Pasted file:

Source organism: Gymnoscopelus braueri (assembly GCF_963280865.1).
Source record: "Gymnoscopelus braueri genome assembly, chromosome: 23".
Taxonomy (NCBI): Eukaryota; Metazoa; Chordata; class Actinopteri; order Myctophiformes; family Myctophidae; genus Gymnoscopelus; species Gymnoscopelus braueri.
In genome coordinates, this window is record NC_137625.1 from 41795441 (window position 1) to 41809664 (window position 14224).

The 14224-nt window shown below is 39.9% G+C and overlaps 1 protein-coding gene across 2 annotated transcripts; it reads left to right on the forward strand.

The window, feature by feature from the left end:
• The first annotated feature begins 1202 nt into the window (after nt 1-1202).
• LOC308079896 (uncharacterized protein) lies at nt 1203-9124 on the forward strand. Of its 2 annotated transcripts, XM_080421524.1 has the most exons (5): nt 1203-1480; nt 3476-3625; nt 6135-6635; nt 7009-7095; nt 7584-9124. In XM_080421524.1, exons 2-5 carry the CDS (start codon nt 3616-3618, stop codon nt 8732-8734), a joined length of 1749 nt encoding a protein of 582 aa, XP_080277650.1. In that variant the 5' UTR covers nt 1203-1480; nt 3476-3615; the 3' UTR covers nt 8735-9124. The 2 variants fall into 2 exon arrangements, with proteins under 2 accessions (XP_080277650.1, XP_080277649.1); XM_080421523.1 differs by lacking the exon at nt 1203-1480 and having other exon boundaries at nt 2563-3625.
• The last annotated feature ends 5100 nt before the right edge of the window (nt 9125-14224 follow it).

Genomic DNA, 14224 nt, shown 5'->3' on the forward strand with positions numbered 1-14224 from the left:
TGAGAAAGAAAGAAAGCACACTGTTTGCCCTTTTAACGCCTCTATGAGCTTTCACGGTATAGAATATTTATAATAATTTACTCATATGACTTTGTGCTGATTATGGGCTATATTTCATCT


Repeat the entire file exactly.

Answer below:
Source organism: Gymnoscopelus braueri (assembly GCF_963280865.1).
Source record: "Gymnoscopelus braueri genome assembly, chromosome: 23".
Taxonomy (NCBI): Eukaryota; Metazoa; Chordata; class Actinopteri; order Myctophiformes; family Myctophidae; genus Gymnoscopelus; species Gymnoscopelus braueri.
In genome coordinates, this window is record NC_137625.1 from 41795441 (window position 1) to 41809664 (window position 14224).

The 14224-nt window shown below is 39.9% G+C and overlaps 1 protein-coding gene across 2 annotated transcripts; it reads left to right on the forward strand.

The window, feature by feature from the left end:
• The first annotated feature begins 1202 nt into the window (after nt 1-1202).
• LOC308079896 (uncharacterized protein) lies at nt 1203-9124 on the forward strand. Of its 2 annotated transcripts, XM_080421524.1 has the most exons (5): nt 1203-1480; nt 3476-3625; nt 6135-6635; nt 7009-7095; nt 7584-9124. In XM_080421524.1, exons 2-5 carry the CDS (start codon nt 3616-3618, stop codon nt 8732-8734), a joined length of 1749 nt encoding a protein of 582 aa, XP_080277650.1. In that variant the 5' UTR covers nt 1203-1480; nt 3476-3615; the 3' UTR covers nt 8735-9124. The 2 variants fall into 2 exon arrangements, with proteins under 2 accessions (XP_080277650.1, XP_080277649.1); XM_080421523.1 differs by lacking the exon at nt 1203-1480 and having other exon boundaries at nt 2563-3625.
• The last annotated feature ends 5100 nt before the right edge of the window (nt 9125-14224 follow it).

Genomic DNA, 14224 nt, shown 5'->3' on the forward strand with positions numbered 1-14224 from the left:
TGAGAAAGAAAGAAAGCACACTGTTTGCCCTTTTAACGCCTCTATGAGCTTTCACGGTATAGAATATTTATAATAATTTACTCATATGACTTTGTGCTGATTATGGGCTATATTTCATCT